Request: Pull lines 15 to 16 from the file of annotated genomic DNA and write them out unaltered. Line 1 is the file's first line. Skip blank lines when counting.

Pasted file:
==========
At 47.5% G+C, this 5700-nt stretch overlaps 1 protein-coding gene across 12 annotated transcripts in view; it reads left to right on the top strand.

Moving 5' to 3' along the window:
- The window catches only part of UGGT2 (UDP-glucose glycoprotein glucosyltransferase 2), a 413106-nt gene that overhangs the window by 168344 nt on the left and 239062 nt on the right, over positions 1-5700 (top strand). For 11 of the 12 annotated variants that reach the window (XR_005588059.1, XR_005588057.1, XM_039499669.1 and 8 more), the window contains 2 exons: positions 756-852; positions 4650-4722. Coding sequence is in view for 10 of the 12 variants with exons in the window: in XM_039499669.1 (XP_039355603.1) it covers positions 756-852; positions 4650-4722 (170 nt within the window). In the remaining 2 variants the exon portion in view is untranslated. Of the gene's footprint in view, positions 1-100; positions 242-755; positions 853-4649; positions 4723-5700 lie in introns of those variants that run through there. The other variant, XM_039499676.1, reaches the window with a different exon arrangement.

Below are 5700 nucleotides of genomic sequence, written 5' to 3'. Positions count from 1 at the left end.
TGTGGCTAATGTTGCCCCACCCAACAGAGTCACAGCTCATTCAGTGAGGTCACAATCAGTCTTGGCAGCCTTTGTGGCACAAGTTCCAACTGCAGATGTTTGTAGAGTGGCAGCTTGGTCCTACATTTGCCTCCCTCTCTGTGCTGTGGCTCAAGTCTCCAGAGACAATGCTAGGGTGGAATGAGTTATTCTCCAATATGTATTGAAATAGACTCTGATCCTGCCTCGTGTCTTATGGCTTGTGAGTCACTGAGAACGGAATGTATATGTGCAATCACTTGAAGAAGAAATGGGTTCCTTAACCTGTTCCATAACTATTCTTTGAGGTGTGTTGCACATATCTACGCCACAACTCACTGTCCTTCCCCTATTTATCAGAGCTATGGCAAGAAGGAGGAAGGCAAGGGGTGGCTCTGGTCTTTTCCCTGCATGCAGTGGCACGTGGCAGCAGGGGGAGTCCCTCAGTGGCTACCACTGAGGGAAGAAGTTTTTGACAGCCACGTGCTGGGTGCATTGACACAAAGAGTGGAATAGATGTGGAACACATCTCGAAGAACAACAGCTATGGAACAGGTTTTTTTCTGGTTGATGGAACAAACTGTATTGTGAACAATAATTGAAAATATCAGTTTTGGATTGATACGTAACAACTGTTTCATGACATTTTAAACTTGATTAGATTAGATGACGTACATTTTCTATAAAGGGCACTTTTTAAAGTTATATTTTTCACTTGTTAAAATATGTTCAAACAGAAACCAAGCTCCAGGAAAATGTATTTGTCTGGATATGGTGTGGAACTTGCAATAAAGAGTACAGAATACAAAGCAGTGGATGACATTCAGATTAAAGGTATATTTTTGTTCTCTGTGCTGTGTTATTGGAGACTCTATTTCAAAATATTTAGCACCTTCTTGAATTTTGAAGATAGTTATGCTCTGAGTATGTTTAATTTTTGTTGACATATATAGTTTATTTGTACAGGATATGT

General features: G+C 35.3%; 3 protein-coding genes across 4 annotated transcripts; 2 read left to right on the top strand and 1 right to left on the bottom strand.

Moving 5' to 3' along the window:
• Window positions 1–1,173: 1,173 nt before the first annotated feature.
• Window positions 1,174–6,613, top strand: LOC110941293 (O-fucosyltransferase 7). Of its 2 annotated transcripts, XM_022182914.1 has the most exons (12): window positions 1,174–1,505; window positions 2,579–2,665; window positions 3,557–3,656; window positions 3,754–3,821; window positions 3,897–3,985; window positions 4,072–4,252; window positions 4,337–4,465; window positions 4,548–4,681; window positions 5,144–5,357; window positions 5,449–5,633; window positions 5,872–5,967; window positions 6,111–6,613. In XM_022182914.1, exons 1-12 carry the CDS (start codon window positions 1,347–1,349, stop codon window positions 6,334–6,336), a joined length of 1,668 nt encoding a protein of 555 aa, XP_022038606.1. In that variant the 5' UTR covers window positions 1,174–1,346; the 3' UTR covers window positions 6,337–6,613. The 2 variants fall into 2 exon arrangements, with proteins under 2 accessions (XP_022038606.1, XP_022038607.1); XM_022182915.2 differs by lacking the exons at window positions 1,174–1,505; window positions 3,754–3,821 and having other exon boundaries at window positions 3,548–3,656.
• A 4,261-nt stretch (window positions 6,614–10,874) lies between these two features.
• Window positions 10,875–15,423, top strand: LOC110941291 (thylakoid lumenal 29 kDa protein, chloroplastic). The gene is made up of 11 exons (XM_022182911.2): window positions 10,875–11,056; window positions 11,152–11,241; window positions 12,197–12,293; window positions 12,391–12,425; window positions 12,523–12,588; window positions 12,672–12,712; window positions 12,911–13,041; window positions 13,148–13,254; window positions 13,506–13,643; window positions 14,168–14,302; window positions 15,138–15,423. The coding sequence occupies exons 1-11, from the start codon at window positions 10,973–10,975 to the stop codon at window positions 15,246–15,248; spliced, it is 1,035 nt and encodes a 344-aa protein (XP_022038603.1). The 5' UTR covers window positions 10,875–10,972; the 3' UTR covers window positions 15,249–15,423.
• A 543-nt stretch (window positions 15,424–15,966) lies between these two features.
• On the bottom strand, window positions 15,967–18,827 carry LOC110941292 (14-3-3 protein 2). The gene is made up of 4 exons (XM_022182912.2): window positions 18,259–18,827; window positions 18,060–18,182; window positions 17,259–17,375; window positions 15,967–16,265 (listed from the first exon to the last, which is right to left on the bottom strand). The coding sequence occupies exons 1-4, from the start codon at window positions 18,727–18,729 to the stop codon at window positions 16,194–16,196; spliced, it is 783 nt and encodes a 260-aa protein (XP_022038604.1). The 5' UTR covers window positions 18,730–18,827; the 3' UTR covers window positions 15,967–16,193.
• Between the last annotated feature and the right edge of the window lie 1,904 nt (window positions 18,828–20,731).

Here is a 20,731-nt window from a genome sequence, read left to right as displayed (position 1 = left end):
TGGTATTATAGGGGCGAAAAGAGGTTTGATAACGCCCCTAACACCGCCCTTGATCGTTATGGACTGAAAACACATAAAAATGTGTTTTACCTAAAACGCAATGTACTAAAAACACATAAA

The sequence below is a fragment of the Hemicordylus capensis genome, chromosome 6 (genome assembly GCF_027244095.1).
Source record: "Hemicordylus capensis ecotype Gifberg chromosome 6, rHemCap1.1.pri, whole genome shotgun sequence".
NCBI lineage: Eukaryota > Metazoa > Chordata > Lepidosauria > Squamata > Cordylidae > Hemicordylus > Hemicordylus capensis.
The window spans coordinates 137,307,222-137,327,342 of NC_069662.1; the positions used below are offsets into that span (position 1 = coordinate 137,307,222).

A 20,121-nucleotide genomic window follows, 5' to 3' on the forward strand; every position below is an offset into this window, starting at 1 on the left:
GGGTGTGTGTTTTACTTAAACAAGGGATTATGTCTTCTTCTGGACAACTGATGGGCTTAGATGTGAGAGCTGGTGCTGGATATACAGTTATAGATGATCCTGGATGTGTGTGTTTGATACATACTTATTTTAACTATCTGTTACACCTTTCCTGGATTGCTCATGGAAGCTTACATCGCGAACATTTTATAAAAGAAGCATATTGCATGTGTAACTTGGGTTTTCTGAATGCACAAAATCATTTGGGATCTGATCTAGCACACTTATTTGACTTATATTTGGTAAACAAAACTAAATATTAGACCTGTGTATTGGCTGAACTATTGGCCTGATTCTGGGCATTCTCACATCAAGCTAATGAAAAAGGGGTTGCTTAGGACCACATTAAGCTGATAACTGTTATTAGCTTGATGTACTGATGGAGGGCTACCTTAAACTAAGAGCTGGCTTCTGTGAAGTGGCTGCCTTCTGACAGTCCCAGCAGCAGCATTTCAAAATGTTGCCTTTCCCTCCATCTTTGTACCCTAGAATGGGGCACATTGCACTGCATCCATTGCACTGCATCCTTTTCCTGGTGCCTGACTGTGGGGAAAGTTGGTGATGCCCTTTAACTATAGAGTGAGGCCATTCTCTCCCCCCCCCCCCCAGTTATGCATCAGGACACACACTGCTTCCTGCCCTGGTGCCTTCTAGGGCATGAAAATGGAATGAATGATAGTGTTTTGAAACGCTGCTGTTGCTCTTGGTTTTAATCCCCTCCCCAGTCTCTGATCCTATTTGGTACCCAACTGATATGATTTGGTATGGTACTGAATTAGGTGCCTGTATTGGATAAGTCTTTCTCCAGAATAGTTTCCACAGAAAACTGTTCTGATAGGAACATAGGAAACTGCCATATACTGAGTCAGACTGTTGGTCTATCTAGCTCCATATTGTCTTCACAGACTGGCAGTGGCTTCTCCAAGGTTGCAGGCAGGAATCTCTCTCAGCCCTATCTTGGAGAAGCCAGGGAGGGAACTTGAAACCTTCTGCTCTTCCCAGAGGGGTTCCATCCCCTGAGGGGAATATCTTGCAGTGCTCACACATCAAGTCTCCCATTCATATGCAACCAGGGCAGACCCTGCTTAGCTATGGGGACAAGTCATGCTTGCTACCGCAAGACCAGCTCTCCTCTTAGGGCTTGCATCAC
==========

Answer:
Here is a 20,731-nt window from a genome sequence, read left to right as displayed (position 1 = left end):
TGGTATTATAGGGGCGAAAAGAGGTTTGATAACGCCCCTAACACCGCCCTTGATCGTTATGGACTGAAAACACATAAAAATGTGTTTTACCTAAAACGCAATGTACTAAAAACACATAAA